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DVD Review: Teenage Mutant Ninja Turtles - Volume 5

Teenage Mutant Ninja Turtles - Volume 5 contains 12 episodes from season 3 of the original Teenage Mutant Ninja Turtles, the one from the 1980s and 90s, not the new 2003 version. I am a big TMNT fan, and have been ever since 1986. I watched the cartoon from the year it came on-air all the way throughout junior high and even into high school. So you can understand how excited I was to get the opportunity to check out the series that I loved oh so long ago. And wow! The front of the DVD box is this cool-looking 3D hologram of Raphael, you know the kind, where you tilt them back and forth and the image appears to move. Often times those things look like crap, but this one is well done. But enough with the box already! It's time to watch this sucker!

289 minutes later....

Oh wow! I can't believe it! I actually used to like show? What the heck was wrong with me?! Ah, but seriously, this show is a far cry from the one I remember. Of course, there are many factors to blame this. Anime, for one. After discovering the wonderful art style, beautiful animation, interesting characters, and intriguing storylines, going back to the goofy-ness of US cartoons about some bumbling villain trying to come up with a plan to rule the world in each and every episode, well... it's pretty much impossible. Then add to that the new TMNT cartoon, which is very much based in the anime style, and it's not hard to see why the original cartoon can't hold a torch to it.

Teenage Mutant Ninja Turtles - Volume 5 Now, now, I know that may seem harsh, but... well... this is supposed to be Teenage Mutant Ninja Turtles, not Teenage Mutant Bumbling Turtles. What happened to all their ninja skills? They're about as ninja-like as Chris Farley was in Beverly Hills Ninja. Let me provide some examples. The first episode on this disc, titled Corporate Raiders from Dimension X, Shredder kidnaps corporate executives and uses brainwashing to put them under his control. The turtles then stake out a company they think is going to be hit (by dressing up as constructions workers, no less... which as everybody knows is far, far easier than just sitting in a nearby van), and when they confront a few guys walking into the building, Leonardo jumps out to tackle one of them. The other men then simply pick him up and throw him at the other Turtles, knocking the three "ninjas" right on their butts.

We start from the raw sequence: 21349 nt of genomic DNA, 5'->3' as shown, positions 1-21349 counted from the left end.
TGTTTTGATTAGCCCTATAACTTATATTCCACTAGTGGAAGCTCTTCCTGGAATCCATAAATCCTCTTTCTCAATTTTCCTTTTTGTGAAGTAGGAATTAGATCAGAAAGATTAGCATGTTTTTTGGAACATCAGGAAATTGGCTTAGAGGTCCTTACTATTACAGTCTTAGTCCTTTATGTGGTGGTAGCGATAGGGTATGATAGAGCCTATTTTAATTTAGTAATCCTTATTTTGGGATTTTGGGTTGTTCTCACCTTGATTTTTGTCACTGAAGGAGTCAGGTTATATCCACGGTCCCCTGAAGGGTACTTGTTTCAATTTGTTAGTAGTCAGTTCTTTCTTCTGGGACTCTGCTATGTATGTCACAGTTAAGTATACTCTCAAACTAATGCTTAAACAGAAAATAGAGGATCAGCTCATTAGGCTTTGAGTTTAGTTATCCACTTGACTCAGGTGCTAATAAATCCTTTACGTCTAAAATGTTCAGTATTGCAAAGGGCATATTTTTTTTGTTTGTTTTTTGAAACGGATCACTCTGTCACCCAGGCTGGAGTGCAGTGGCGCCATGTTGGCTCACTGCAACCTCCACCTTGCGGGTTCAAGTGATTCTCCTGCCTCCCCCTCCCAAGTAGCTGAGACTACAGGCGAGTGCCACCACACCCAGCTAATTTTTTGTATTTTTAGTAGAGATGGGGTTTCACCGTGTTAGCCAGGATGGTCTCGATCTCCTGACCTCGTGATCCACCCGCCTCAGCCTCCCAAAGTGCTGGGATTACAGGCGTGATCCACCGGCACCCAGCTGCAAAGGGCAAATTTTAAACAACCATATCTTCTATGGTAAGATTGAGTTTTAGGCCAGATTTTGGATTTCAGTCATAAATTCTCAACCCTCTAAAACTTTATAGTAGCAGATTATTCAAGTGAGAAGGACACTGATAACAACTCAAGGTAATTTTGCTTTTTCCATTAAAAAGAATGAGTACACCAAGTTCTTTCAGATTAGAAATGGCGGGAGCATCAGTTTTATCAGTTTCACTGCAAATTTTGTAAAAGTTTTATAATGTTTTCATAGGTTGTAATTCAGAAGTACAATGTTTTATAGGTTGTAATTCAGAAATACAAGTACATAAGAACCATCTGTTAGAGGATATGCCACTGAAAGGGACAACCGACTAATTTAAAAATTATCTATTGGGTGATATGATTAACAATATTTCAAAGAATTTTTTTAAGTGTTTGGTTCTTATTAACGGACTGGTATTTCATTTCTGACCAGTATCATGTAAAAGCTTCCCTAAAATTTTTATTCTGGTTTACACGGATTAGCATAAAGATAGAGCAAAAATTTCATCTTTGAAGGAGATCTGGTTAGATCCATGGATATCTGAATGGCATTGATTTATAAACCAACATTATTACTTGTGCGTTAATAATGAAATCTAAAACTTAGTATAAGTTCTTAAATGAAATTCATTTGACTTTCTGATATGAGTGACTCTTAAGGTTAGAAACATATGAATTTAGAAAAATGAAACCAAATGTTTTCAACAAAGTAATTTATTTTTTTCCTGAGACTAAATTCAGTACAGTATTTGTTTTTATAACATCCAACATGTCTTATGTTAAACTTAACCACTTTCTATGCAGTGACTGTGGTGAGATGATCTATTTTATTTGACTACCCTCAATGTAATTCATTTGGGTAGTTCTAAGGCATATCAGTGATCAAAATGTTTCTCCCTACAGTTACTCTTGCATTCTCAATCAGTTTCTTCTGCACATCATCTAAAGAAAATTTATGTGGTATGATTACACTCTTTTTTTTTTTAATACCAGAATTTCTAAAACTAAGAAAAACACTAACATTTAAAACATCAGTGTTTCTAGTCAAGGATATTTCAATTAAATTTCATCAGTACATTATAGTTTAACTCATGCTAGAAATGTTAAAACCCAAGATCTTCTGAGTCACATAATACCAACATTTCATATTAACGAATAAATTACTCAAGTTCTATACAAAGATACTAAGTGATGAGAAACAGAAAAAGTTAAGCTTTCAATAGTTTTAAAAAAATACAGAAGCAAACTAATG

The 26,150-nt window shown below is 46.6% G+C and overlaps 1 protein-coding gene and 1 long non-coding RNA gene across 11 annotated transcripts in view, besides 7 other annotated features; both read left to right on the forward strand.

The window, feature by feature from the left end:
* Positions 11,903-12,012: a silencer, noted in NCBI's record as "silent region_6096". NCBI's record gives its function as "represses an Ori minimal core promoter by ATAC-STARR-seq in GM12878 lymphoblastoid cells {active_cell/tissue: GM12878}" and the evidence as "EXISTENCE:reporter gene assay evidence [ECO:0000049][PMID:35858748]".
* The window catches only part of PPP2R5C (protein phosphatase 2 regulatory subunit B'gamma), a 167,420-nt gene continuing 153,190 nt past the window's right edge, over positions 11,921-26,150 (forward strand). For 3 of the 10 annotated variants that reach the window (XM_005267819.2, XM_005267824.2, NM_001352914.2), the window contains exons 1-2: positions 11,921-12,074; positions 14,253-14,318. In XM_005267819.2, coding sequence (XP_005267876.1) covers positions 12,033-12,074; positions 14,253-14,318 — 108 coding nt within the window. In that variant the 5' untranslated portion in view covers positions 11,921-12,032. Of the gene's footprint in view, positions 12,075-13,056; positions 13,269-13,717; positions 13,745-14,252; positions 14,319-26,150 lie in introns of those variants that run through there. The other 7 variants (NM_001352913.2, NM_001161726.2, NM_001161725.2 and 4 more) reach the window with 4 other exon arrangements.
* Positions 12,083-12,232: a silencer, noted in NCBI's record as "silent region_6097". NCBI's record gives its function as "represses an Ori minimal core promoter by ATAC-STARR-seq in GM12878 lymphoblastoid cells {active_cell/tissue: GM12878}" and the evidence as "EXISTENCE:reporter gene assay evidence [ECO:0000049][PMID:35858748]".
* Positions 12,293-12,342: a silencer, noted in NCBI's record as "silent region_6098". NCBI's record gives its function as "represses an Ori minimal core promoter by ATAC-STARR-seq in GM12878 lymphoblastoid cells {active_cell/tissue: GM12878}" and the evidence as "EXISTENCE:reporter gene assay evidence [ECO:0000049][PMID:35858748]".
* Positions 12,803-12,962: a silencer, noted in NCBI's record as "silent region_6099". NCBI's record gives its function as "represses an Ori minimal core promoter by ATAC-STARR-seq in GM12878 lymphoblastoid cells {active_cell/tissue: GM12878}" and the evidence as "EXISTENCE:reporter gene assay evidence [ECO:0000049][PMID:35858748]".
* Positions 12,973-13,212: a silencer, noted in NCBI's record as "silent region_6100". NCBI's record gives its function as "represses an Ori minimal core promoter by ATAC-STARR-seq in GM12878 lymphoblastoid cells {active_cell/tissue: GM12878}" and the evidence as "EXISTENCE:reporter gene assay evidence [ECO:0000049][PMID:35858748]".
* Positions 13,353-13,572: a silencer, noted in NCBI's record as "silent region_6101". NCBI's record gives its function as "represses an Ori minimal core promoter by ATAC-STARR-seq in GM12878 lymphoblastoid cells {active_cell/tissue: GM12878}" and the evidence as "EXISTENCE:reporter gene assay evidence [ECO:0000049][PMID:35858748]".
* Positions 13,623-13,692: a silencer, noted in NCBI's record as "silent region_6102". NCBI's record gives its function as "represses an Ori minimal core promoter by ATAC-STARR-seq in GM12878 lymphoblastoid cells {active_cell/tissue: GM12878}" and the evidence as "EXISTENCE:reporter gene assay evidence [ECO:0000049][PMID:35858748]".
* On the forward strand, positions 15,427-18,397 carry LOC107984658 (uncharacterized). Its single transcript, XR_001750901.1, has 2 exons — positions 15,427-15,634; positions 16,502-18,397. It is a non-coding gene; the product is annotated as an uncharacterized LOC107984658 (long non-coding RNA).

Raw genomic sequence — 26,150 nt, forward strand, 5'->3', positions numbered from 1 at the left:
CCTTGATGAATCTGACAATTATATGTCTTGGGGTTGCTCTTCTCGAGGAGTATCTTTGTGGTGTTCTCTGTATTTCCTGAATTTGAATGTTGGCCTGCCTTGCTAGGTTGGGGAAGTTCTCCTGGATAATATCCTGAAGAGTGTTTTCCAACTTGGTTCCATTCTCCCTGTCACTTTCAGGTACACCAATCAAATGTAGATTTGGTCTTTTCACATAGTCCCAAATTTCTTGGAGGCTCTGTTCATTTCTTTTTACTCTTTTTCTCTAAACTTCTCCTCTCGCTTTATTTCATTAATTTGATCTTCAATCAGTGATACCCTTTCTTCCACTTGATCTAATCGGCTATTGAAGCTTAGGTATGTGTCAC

Teenage Mutant Ninja Turtles - Volume 5 Then later in the same episode, when they meet up with Casey Jones, Casey is able to pick Raphael up completely off the ground just by grabbing his shoulder... using only one hand! This says nothing of their ninja skills, not to mention the complete lack of disregard for the laws of physics. But then, all this also seems to fall in line with the artwork, in which characters and objects are significantly lacking in based-in-reality department. Shadow and highlights? Nope! And I musn't forget to mention the constantly changing proportions, and how everyone seems to be made up of some rubber-like material. It's as if nobody cared about quality, like it was just a cartoon made for young children who couldn't care less.

Teenage Mutant Ninja Turtles - Volume 5 And this saddens me, because it wasn't always like this, and we are reminded as in the episode Blast From the Past, where Splinter temporarily looses his memory and we are treated to several scenes from the first season of the show. This is where we see how good the art and animation used to be. The lighting, the shadows, the highlights, the bodies that appeared to be real flesh and muscles, not just hunks of rubber. Characters behaved at least someone realistically, and The Shredder was a force to be feared. And boy did he look cool, with his gleaming metal armor and razor sharp blades. And the dialog... I forgot all about the dialog! It was logical, it was believable, and often times it was funny. And all this is just from clips of the first season in one episode of the third season, and it really shows how much the show had changed, as well as why I originally became addicted to it.

Teenage Mutant Ninja Turtles - Volume 5 So, from the sound of what I've written so far, you might think that I would give this a score of 2/5, and I did consider it, but I decided to up it to 3/5, since you get 12 full episodes on one disc, rather than the standard 4 episodes, and it's cheaper than most DVD's, with a list price of only $14.98 (that's a whole lot of entertainment for such a low price). Also, this is really made for younger children (like the box says, for ages 5 and up), and actually can be entertaining once all expectations of coolness are put aside. One thing I found quite funny is on the back of the DVD case, it lists "Full Screen" and "2.0 Audio Tracks" under "Special Features". Since when did those become special features? I have never known either of those things to be either "special" or "features".

Teenage Mutant Ninja Turtles - Volume 5 contains the following 12 episodes:

  • Corporate Raiders from Dimension X
  • Pizza by the Shred
  • Super Bebop and Mighty Rocksteady
  • Beware the Lotus
  • Blast from the Past
  • Leatherhead: Terror of the Swamp
  • Michaelangelo's Birthday
  • Usagi Yojimbo
  • Case of the Hot Kimono
  • Usagi Come Home
  • The Making of Metalhead
  • Leatherhead Meets the Rat King

Teenage Mutant Ninja Turtles - Volume 5 was released by Lions Gate on DVD starting August 29, 2006.

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